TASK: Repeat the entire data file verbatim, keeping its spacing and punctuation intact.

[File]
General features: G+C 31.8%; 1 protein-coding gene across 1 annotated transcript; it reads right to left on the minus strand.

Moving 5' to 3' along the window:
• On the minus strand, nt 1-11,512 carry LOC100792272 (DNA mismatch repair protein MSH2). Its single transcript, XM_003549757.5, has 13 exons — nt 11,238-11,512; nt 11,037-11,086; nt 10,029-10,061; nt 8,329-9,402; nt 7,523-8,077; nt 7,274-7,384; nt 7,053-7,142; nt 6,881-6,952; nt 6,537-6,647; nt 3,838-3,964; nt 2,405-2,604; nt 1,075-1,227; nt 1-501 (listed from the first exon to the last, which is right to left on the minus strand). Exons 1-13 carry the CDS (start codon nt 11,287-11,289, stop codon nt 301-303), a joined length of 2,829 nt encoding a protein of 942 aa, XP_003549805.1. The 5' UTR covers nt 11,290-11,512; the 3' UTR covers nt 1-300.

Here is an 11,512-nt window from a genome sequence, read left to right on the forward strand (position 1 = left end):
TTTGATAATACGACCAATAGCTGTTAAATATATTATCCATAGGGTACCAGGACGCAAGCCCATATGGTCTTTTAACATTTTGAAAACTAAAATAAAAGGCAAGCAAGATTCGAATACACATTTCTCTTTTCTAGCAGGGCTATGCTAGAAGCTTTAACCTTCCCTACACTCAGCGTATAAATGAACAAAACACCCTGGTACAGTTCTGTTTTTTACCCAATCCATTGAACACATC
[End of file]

General features: G+C 31.8%; 1 protein-coding gene across 1 annotated transcript; it reads right to left on the minus strand.

Moving 5' to 3' along the window:
• On the minus strand, nt 1-11,512 carry LOC100792272 (DNA mismatch repair protein MSH2). Its single transcript, XM_003549757.5, has 13 exons — nt 11,238-11,512; nt 11,037-11,086; nt 10,029-10,061; nt 8,329-9,402; nt 7,523-8,077; nt 7,274-7,384; nt 7,053-7,142; nt 6,881-6,952; nt 6,537-6,647; nt 3,838-3,964; nt 2,405-2,604; nt 1,075-1,227; nt 1-501 (listed from the first exon to the last, which is right to left on the minus strand). Exons 1-13 carry the CDS (start codon nt 11,287-11,289, stop codon nt 301-303), a joined length of 2,829 nt encoding a protein of 942 aa, XP_003549805.1. The 5' UTR covers nt 11,290-11,512; the 3' UTR covers nt 1-300.

Here is an 11,512-nt window from a genome sequence, read left to right on the forward strand (position 1 = left end):
TTTGATAATACGACCAATAGCTGTTAAATATATTATCCATAGGGTACCAGGACGCAAGCCCATATGGTCTTTTAACATTTTGAAAACTAAAATAAAAGGCAAGCAAGATTCGAATACACATTTCTCTTTTCTAGCAGGGCTATGCTAGAAGCTTTAACCTTCCCTACACTCAGCGTATAAATGAACAAAACACCCTGGTACAGTTCTGTTTTTTACCCAATCCATTGAACACATC